Across campus, Jaime Washofer, of Waldwick, N.J., a senior majoring in occupational therapy, and Angelo Prince, of Hainesport, N.J., a freshman, were pursuing a different kind of record. The two were the last of about 30 students participating in the “Touch the Van” competition, which began on Friday.
With hands firmly placed on a campus van, each hoped to outlast the other in touching the van to win an iPad.
“It’s not really about the iPad,” said a smiling Washofer. “It’s more about friendly competition.”
Both said they were grateful they were allowed to leave their posts for a few hours to attend Friday’s Dance-a-thon held in Insalaco Hall. After nearly 26 hours, the two were named “co-winners” and each received a mini-iPad for their efforts.
Darcy Brodmerkel, director of Student Activities, said the event was an opportunity to build school spirit and make memories. She was encouraged by the turnout, she said. “With upcoming exams and plans to return home, it’s a great time to relax and enjoy the campus,” Brodmerkel said.
The weather fully cooperated during the festival, which included the dedication of a new on-campus baseball field.
The event began with a nod to Misericordia President Michael MacDowell, following the volleyball competition earlier this week. He received a trophy for leadership and participation in the event for 15 years of effort, always participating with good spirit although his team had never won. “Dr. MacDowell is retiring this year and we wanted to especially honor him,” Orchard said.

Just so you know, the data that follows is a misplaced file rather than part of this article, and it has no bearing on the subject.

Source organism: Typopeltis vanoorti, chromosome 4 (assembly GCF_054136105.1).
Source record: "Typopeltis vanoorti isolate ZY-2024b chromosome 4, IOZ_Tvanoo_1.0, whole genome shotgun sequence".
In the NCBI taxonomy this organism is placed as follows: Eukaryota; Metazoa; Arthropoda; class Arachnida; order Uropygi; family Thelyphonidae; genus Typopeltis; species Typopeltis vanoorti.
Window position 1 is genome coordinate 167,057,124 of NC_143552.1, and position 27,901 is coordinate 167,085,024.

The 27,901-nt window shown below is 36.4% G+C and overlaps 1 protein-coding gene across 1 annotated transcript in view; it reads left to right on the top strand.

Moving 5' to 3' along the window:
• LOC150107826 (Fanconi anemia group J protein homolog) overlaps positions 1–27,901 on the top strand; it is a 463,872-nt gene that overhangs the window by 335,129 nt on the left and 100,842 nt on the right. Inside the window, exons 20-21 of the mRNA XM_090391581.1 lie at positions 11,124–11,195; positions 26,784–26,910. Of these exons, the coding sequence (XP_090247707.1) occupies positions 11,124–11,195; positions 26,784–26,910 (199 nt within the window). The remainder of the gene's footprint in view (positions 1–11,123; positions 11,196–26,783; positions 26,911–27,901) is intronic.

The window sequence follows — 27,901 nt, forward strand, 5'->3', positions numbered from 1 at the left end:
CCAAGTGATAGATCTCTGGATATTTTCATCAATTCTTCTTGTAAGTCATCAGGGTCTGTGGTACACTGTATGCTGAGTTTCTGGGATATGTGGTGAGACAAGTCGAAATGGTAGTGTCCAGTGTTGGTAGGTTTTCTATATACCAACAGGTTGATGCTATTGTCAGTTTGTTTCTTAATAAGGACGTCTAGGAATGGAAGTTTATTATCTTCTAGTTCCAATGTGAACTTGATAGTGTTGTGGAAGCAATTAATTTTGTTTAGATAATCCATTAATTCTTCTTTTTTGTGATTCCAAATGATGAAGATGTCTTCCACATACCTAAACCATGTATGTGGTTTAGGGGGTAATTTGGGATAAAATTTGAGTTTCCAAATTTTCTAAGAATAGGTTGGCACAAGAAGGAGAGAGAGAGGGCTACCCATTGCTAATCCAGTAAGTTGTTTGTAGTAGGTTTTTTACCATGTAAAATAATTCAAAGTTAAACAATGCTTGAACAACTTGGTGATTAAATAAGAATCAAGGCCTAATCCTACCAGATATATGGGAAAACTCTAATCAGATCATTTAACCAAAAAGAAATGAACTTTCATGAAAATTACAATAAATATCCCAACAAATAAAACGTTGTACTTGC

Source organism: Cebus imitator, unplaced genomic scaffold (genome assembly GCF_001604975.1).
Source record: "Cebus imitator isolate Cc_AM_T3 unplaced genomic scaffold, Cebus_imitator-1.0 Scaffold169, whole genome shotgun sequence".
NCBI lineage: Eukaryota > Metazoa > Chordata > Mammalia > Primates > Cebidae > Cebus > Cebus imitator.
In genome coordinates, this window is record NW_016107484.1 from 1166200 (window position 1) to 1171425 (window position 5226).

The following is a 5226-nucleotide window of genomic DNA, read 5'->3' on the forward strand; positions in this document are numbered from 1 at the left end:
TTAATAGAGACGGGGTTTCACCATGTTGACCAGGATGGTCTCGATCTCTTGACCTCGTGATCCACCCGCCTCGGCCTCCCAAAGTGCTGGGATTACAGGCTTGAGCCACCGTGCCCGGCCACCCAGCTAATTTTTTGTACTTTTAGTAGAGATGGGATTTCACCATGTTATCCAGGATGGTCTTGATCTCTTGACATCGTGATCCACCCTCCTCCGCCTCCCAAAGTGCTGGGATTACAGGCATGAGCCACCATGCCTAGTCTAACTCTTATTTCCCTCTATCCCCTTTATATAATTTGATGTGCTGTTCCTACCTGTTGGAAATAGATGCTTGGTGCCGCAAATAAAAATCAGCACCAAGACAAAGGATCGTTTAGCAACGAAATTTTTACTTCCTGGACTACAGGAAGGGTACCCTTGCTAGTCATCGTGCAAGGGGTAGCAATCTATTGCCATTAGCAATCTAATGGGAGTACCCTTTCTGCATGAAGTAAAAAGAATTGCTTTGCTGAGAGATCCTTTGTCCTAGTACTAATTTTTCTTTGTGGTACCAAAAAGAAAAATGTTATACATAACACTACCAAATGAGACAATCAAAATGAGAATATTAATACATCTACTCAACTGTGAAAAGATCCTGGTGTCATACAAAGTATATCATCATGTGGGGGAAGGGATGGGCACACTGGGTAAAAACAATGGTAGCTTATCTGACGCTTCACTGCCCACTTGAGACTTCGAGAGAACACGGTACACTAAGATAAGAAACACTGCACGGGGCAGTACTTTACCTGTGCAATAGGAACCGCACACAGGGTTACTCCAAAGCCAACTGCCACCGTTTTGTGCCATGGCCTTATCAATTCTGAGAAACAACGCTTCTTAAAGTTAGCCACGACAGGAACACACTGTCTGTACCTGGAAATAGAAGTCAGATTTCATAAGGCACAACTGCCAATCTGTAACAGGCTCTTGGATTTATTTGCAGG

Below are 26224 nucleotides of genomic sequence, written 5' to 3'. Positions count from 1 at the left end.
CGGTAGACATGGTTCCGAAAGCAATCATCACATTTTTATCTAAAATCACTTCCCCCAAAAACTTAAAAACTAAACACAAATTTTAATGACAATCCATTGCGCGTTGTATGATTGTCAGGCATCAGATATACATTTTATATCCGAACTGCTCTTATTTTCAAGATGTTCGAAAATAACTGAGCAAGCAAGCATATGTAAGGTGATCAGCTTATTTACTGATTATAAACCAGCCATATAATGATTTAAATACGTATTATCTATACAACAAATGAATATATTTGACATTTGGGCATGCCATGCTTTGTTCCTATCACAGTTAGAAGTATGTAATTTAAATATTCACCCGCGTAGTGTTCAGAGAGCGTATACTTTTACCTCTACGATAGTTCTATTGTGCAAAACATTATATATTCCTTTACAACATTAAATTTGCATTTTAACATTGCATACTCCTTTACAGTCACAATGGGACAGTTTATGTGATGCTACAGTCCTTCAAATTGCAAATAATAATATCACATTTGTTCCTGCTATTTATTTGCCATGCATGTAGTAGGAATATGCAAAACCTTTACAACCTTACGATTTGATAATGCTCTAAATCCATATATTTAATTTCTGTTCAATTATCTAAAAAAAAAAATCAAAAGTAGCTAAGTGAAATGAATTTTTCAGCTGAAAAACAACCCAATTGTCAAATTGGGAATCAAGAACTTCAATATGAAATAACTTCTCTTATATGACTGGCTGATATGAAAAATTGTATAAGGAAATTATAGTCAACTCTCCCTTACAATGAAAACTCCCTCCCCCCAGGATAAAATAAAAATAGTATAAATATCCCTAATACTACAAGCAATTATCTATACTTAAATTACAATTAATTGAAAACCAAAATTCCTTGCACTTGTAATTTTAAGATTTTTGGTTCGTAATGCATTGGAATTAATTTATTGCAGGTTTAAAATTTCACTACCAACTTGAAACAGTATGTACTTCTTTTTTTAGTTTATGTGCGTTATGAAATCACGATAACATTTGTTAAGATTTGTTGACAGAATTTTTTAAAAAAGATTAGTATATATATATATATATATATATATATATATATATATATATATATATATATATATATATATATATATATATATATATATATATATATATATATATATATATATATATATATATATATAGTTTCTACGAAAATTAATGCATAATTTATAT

Thursday’s Salon-a-thon and massage station were fundraisers for Relay for Life and the American Cancer Society. Many attendees said they were looking forward to today’s Powder Puff football game before having to head back to class and prepare for final exams.
DALLAS TWP. — Students at Misericordia University are trying to make their mark on the world — by connecting Crayola Erasable markers long enough to be entered into the Guinness Book of World Records.
The school’s Student Government Association will have an event Saturday during the university’s “Spring Weekend.” They will try to set a world record for the never-before-attempted feat of connecting Crayola Erasable Markers end to end for about 500 feet.